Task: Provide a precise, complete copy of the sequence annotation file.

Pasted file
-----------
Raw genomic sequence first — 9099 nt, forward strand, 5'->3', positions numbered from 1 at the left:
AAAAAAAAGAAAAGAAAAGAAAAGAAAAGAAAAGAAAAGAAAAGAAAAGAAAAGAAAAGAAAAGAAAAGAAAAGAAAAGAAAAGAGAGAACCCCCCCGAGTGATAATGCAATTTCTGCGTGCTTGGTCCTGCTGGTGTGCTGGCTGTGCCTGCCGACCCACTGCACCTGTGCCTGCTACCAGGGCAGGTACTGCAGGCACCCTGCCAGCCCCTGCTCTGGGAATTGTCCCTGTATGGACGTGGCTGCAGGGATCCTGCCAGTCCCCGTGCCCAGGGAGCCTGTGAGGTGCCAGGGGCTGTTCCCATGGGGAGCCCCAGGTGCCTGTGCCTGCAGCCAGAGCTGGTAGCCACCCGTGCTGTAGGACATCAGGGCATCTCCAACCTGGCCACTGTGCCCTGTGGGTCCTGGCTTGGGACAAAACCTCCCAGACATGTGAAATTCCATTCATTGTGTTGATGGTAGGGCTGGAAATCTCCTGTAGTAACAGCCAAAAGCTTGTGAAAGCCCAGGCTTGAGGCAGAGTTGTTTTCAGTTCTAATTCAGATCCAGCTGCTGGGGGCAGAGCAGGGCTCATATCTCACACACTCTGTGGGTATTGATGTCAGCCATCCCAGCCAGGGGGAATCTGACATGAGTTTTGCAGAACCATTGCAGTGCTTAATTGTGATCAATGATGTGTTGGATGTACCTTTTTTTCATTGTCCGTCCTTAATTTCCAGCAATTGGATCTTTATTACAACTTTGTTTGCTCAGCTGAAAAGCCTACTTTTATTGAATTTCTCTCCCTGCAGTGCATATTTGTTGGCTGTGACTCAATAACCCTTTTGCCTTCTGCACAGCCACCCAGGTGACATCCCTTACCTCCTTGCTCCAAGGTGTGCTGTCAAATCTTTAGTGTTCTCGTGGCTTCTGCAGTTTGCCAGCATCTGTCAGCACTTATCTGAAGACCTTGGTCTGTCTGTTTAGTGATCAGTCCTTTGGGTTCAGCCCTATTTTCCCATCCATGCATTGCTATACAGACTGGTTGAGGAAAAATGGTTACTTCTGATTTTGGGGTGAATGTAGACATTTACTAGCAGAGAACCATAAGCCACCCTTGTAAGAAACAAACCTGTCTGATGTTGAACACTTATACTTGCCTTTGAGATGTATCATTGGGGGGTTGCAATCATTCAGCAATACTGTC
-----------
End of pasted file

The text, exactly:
Raw genomic sequence first — 9099 nt, forward strand, 5'->3', positions numbered from 1 at the left:
AAAAAAAAGAAAAGAAAAGAAAAGAAAAGAAAAGAAAAGAAAAGAAAAGAAAAGAAAAGAAAAGAAAAGAAAAGAAAAGAAAAGAGAGAACCCCCCCGAGTGATAATGCAATTTCTGCGTGCTTGGTCCTGCTGGTGTGCTGGCTGTGCCTGCCGACCCACTGCACCTGTGCCTGCTACCAGGGCAGGTACTGCAGGCACCCTGCCAGCCCCTGCTCTGGGAATTGTCCCTGTATGGACGTGGCTGCAGGGATCCTGCCAGTCCCCGTGCCCAGGGAGCCTGTGAGGTGCCAGGGGCTGTTCCCATGGGGAGCCCCAGGTGCCTGTGCCTGCAGCCAGAGCTGGTAGCCACCCGTGCTGTAGGACATCAGGGCATCTCCAACCTGGCCACTGTGCCCTGTGGGTCCTGGCTTGGGACAAAACCTCCCAGACATGTGAAATTCCATTCATTGTGTTGATGGTAGGGCTGGAAATCTCCTGTAGTAACAGCCAAAAGCTTGTGAAAGCCCAGGCTTGAGGCAGAGTTGTTTTCAGTTCTAATTCAGATCCAGCTGCTGGGGGCAGAGCAGGGCTCATATCTCACACACTCTGTGGGTATTGATGTCAGCCATCCCAGCCAGGGGGAATCTGACATGAGTTTTGCAGAACCATTGCAGTGCTTAATTGTGATCAATGATGTGTTGGATGTACCTTTTTTTCATTGTCCGTCCTTAATTTCCAGCAATTGGATCTTTATTACAACTTTGTTTGCTCAGCTGAAAAGCCTACTTTTATTGAATTTCTCTCCCTGCAGTGCATATTTGTTGGCTGTGACTCAATAACCCTTTTGCCTTCTGCACAGCCACCCAGGTGACATCCCTTACCTCCTTGCTCCAAGGTGTGCTGTCAAATCTTTAGTGTTCTCGTGGCTTCTGCAGTTTGCCAGCATCTGTCAGCACTTATCTGAAGACCTTGGTCTGTCTGTTTAGTGATCAGTCCTTTGGGTTCAGCCCTATTTTCCCATCCATGCATTGCTATACAGACTGGTTGAGGAAAAATGGTTACTTCTGATTTTGGGGTGAATGTAGACATTTACTAGCAGAGAACCATAAGCCACCCTTGTAAGAAACAAACCTGTCTGATGTTGAACACTTATACTTGCCTTTGAGATGTATCATTGGGGGGTTGCAATCATTCAGCAATACTGTC